were-number-one.jpg Isn’t it about time we stopped making the Gospel about us? Go on and sing your Matt Redman songs, we know you don’t really mean it — otherwise Jesus wouldn’t be your personal Lord and saviour. “Personal Lord?” Are you serious? Yes, it’s an oxymoron. Big one. I think sometimes we elevate God to say that he is everything only because of what he did or does for us. Our worship proclaims him great because of the benefits we derive… not simply because he is great. Why do we need proofs rooted in our personal benefit? Sayings like, “If you were the only sinner on earth, Christ would have died for you.” Uh, doesn’t that make it all about you?

I was reading part of an address by Roy Searle on the Northumbria Community website the other day which said that

The loss of the social doctrine of the Trinity has led to the development of a possessive individualism in the Western world. Individualism is at the heart of modern culture – self-interest, me, mine and my. Christians have to rebel against such, not least because it is an insufficient view of humanity. The only thing that was not good before the fall was humanity alone. Humanity from the Christian perspective is persons in relationship/community.

Is it that we have such a hard time thinking of others? Summing up the entire Law and Prophets in two statements, Jesus says to love God and love your Neighbour as yourself. Despite the shoddy exegesis I’ve heard that had some people preaching that the Bible taught us to love ourselves first so we could love our neighbour, Jesus enumerated the commands… One. Love God. Two. Love your neighbour. Sorry, you just don’t factor in. God never told you to love yourself. Paul instructs men in Ephesians 5 to love their wives as much as they love themselves, because after all, “No one hates his own body but feeds and cares for it, just as Christ cares for the church.” He takes the fact that we love ourselves for granted. In Ezekiel 36, God has a little rant about Israel, which includes a bunch of great things he promises to do… verses 24-30:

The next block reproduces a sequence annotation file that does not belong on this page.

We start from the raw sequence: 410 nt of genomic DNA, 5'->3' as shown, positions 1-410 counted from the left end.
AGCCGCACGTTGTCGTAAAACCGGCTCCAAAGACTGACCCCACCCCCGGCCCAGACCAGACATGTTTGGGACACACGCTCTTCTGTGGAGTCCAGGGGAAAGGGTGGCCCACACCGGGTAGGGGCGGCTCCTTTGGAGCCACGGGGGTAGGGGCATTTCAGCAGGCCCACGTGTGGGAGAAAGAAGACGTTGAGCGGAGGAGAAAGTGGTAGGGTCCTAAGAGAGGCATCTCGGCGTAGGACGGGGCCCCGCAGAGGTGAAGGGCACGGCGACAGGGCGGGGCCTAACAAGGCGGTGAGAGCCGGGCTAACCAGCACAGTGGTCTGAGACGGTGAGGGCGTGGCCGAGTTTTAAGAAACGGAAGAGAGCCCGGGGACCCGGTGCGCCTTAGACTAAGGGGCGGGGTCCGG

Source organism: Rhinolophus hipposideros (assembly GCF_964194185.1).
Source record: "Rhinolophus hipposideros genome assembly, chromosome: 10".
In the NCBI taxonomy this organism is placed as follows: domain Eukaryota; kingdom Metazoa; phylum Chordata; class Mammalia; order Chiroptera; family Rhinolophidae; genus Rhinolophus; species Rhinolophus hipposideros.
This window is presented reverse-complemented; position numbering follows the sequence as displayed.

“Then I will sprinkle clean water on you, and you will be clean. Your filth will be washed away, and you will no longer worship idols. 26 And I will give you a new heart, and I will put a new spirit in you. I will take out your stony, stubborn heart and give you a tender, responsive heart. And I will put my Spirit in you so that you will follow my decrees and be careful to obey my regulations. “And you will live in Israel, the land I gave your ancestors long ago. You will be my people, and I will be your God. I will cleanse you of your filthy behavior. I will give you good crops of grain, and I will send no more famines on the land. I will give you great harvests from your fruit trees and fields, and never again will the surrounding nations be able to scoff at your land for its famines.